October 29 – Your LGBT Co-Workers and Visitors: What They Worry About And How You Can Help, webinar, 2 p.m. – 3:30 p.m. Eastern. LGBT (lesbian, gay, bisexual, transgender) people have become much more visible in recent years in every walk of life, including our national parks. Yet they can still experience some challenges and have some concerns, both as employees and visitors. In this webinar Shane Snowdon will explore what your LGBT co-workers and visitors worry about--and how you can help them feel welcome. This event is sponsored by the Office of Relevancy, Diversity, and Inclusion.  For more information on the webinar, please contact office_rdi@nps.gov. NPS employees should register online at http://goo.gl/0KGuC8 by October 3rd.  Information on accessing the webcast will be sent to all registrants. Contact the Office of Relevancy, Diversity and Inclusion at 202-354-2203 if you have any questions or concerns. The course coordinator is Sangita Chari (202-354-2203, office_rdi@nps.gov).

November 3 – November 14 – Fire Apparatus Driver Operator Course, National Structural Fire Training Center, Glen Canyon NRA, AZ. This class fulfills NFPA 1002 training standards to be qualified as Fire Apparatus Driver Operator. The class is designed to provide persons with the technical information and skills essential for the safe operation and proper maintenance of fire apparatus. Emphasis includes hands-on training of pumping and driving skills critical to support personnel assigned to all hazard response. Personnel will become proficient in troubleshooting, hydraulics, drafting and providing water through multiple pumping evolutions. Certification is based upon completion of all on-line modules, class assessments and evaluations. Application deadline is October 6th. For further information, contact Mark Gorman at 208-387-5244 or check the website at http://famshare.inside.nps.gov/structural/operations/default.aspx.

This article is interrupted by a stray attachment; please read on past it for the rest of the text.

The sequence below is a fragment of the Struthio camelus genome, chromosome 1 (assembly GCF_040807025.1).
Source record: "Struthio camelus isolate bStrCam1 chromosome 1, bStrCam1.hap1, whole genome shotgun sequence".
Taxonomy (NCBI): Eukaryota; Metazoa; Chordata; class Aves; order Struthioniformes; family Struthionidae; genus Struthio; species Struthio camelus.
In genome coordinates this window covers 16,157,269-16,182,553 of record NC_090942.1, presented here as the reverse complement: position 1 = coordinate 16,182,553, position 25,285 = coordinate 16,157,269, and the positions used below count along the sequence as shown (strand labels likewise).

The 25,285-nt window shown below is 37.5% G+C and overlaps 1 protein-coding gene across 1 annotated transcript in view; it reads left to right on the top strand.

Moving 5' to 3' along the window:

November 4 – November 5 – Remington 870 Armorer, Lake Meredith NRA, TX. The park will be hosting a Remington 870 armorer class. Class cost is $450 and registration is done through Remington, http://www.remingtonle.com/training/14schedule.htm. There is a Holiday Inn Express in Borger that has a government rate. For more information, contact Dale Culver at Dale_Culver@nps.gov  or via phone at 806-865-3874 ext. 261

November 6 – Moving to the Live Classroom: Setting Up for Success, 2:00 – 3:15 p.m. ET. This is an Adobe Connect session. Discover when and how to successfully use live online learning, with emphasis on preparation for learning success. Check out the full description and course objectives at this site in DOI Learn.

November 6 – November 7– Remington AR15 Armorer, Lake Meredith NRA, TX. The park will be hosting a Remington AR15 armorer class. Class cost is $450 and registration is done through Remington, http://www.remingtonle.com/training/14schedule.htm. There is a Holiday Inn Express in Borger that has a government rate. For more information, contact Dale Culver at Dale_Culver@nps.gov  or via phone at 806-865-3874 ext. 261

November 17 – November 21 – Interdisciplinary Resource Protection and Law, Southeast Regional Office, Atlanta, GA. This course provides employees with a solid understanding of the resource mission of the NPS and the primary laws, legal authorities, case law interpretation, and policies used to protect park resources. Participants will also receive instruction in the functions and roles that contribute to effective interdisciplinary group work and practice these skills through resource protection case studies. Deadline for application is September 26, 2014. Travel scholarships to help defray costs are available but must be submitted by September 26, 2014. For the full announcement and scholarship application, go to the Natural Resource Stewardship Training webpage. For more information about the course, please contact Jeri Hall, jeri_hall@nps.gov; or Cathy Purchis, cathy_purchis@nps.gov.